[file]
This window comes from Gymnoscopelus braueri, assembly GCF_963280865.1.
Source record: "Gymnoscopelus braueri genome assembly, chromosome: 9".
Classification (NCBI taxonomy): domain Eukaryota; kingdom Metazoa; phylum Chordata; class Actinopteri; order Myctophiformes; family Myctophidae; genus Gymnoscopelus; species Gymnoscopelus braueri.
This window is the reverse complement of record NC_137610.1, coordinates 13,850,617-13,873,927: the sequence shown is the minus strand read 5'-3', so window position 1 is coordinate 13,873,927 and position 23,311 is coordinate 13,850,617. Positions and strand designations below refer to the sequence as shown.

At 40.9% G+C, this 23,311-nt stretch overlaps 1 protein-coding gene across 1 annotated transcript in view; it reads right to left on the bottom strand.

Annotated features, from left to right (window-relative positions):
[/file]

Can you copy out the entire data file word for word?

This window comes from Gymnoscopelus braueri, assembly GCF_963280865.1.
Source record: "Gymnoscopelus braueri genome assembly, chromosome: 9".
Classification (NCBI taxonomy): domain Eukaryota; kingdom Metazoa; phylum Chordata; class Actinopteri; order Myctophiformes; family Myctophidae; genus Gymnoscopelus; species Gymnoscopelus braueri.
This window is the reverse complement of record NC_137610.1, coordinates 13,850,617-13,873,927: the sequence shown is the minus strand read 5'-3', so window position 1 is coordinate 13,873,927 and position 23,311 is coordinate 13,850,617. Positions and strand designations below refer to the sequence as shown.

At 40.9% G+C, this 23,311-nt stretch overlaps 1 protein-coding gene across 1 annotated transcript in view; it reads right to left on the bottom strand.

Annotated features, from left to right (window-relative positions):